BY Andrew Stoy | autoweek.com What is it? If you hadn’t…
It’s been a long time since I’ve driven a Mitsubishi. I learned to drive on a Mitsubishi. My mom had a 1995 Diamante wagon in hunter green. It was a great car and I thought it was pretty cool at the time because it seemed to be ahead of its time. (It had steering wheel controls for the radio and cruise!)
Then,there was the time I learned to drive stick…and then my friend let me take his mom’s Eclipse turbo spyder out for a spin. What a blast! I wanted to drive a Montero for a while. I cross shopped it with the Toyota 4-Runner. And who could forget the 1997 Mitsubishi 3000GT I coveted for so long (and still would take if I could get it in pearl white)?
I recently had the 2014 Mitsubishi Outlander Sport, the company’s only U.S.-built vehicle on the market. The design is definitely nice (not unique, but nice), and the interior layout pretty good. (Although I don’t know why anyone thought this car needed paddle shifters…I digress.)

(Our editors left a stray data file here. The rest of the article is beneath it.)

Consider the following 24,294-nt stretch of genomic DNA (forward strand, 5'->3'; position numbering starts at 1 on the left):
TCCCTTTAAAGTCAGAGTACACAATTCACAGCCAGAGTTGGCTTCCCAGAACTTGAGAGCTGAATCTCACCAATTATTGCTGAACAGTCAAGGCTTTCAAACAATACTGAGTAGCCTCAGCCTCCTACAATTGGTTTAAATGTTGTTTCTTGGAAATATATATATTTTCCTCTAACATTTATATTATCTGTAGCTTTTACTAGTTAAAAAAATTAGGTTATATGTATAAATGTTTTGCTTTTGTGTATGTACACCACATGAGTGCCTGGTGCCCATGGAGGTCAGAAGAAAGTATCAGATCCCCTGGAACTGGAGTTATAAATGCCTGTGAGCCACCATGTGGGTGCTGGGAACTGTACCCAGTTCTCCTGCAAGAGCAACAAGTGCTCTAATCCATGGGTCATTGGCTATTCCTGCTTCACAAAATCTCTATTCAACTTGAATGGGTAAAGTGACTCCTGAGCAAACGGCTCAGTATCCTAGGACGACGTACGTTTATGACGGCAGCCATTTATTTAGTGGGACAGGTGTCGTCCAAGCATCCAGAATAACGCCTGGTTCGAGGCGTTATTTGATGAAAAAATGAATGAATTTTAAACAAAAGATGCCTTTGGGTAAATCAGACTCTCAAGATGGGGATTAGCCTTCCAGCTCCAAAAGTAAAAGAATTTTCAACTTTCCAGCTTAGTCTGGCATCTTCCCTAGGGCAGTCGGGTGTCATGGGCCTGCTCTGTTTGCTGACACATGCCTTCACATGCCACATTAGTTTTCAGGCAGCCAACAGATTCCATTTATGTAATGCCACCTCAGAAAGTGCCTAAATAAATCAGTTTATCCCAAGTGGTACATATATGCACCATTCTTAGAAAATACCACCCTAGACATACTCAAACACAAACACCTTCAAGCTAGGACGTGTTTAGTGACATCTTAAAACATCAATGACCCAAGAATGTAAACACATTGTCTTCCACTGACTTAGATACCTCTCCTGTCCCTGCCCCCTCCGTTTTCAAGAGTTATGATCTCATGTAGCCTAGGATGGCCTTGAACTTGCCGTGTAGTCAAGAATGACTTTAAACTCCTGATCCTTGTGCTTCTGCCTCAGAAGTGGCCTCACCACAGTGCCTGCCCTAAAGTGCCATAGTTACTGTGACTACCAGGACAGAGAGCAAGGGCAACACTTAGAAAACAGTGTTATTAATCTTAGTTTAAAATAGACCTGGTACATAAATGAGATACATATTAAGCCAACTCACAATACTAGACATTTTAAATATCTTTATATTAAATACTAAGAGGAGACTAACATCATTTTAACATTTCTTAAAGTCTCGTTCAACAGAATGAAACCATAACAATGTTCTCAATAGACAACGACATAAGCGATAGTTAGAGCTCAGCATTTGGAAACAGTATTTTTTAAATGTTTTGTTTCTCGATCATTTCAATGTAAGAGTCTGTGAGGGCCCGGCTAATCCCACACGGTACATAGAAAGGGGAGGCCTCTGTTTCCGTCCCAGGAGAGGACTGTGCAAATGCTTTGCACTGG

After spending a week in a $17,000 Kia Soul with a huge moon roof, heated and ventilated seats and a great infotainment center, it was hard to believe just how “blah” this car was. It was a disappointment mostly because it was so basic, too simple and bare-bones for its $25,000 price tag.
The bottom line, is that I have always wished Mitsubishi the best with its products in our country, but this isn’t the way to spring back to the glory days of the mid-nineties.
To be frank, all I could imagine was being stuck with this car as a rental in another country. It was “fleet basic” and lacked the power needed to feel confident navigating congested DC traffic and merging onto major highways.
The outlander sport is a definite “skip” for me personally. If you’re in the market for a compact SUV in the $25,000 range, might I suggest checking out the Honda CRV, Kia Sorento, Hyundai Tuscon, Toyota RAV-4 or the Mazda CX-5. Those will bring you much more value and reliability for your cash.
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